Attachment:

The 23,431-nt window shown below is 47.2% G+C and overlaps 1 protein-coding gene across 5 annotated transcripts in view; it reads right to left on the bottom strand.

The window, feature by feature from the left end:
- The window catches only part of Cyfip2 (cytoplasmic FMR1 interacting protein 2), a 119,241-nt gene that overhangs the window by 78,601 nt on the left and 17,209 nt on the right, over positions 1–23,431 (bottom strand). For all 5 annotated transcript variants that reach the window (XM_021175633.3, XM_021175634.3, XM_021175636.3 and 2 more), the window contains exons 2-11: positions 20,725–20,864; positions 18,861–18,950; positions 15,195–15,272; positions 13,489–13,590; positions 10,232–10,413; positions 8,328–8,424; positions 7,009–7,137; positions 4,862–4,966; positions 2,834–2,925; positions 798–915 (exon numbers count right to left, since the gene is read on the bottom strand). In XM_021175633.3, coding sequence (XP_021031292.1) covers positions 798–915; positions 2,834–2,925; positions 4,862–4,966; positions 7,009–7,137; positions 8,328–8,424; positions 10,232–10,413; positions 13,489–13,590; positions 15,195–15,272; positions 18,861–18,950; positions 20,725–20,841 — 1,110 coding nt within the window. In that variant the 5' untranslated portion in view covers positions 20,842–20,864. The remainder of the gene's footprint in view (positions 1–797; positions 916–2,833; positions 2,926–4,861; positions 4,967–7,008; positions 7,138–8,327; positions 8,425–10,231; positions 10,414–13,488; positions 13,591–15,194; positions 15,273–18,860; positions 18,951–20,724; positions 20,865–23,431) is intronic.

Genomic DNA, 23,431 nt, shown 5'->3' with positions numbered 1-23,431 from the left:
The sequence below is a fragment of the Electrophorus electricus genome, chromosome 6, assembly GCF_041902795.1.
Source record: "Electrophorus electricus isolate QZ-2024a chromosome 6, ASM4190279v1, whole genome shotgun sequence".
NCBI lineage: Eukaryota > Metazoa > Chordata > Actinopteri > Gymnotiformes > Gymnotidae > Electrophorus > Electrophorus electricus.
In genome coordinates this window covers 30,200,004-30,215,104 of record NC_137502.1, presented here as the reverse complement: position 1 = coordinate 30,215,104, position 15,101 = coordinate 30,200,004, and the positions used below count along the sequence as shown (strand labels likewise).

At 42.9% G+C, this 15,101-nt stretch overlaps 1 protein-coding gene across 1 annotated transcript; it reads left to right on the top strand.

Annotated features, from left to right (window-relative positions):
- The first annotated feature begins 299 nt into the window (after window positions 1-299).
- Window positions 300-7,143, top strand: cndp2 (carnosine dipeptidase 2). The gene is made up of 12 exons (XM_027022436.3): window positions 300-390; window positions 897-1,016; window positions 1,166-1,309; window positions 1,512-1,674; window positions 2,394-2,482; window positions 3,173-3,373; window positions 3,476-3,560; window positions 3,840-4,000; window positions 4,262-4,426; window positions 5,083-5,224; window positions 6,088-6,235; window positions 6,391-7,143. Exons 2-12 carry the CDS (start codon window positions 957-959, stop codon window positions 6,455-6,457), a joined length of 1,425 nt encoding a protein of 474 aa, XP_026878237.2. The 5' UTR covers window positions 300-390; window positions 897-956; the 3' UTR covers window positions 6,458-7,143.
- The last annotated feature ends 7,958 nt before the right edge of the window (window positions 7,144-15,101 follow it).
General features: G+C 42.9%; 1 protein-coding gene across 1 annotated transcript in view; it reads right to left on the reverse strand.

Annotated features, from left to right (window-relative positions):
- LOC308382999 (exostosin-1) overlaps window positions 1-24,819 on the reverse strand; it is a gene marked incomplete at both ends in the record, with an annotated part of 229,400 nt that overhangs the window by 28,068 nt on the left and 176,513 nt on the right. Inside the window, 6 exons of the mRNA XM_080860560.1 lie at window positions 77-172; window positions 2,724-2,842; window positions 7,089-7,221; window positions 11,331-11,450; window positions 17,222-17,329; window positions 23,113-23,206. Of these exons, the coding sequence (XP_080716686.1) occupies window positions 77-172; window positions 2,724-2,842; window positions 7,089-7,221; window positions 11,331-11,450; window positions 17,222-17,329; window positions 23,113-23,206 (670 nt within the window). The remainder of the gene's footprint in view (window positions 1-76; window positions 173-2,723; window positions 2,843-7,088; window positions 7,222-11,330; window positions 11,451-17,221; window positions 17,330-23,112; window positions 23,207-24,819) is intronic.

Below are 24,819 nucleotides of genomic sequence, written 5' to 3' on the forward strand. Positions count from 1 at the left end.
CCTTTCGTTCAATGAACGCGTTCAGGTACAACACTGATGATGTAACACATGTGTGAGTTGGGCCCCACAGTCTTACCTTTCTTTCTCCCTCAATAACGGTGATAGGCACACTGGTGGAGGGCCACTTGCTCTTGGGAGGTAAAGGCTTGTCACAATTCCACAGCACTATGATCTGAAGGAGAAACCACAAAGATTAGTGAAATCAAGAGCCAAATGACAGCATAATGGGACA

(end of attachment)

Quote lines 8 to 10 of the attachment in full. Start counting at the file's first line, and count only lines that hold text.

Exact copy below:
In genome coordinates this window covers 30,200,004-30,215,104 of record NC_137502.1, presented here as the reverse complement: position 1 = coordinate 30,215,104, position 15,101 = coordinate 30,200,004, and the positions used below count along the sequence as shown (strand labels likewise).

At 42.9% G+C, this 15,101-nt stretch overlaps 1 protein-coding gene across 1 annotated transcript; it reads left to right on the top strand.

Annotated features, from left to right (window-relative positions):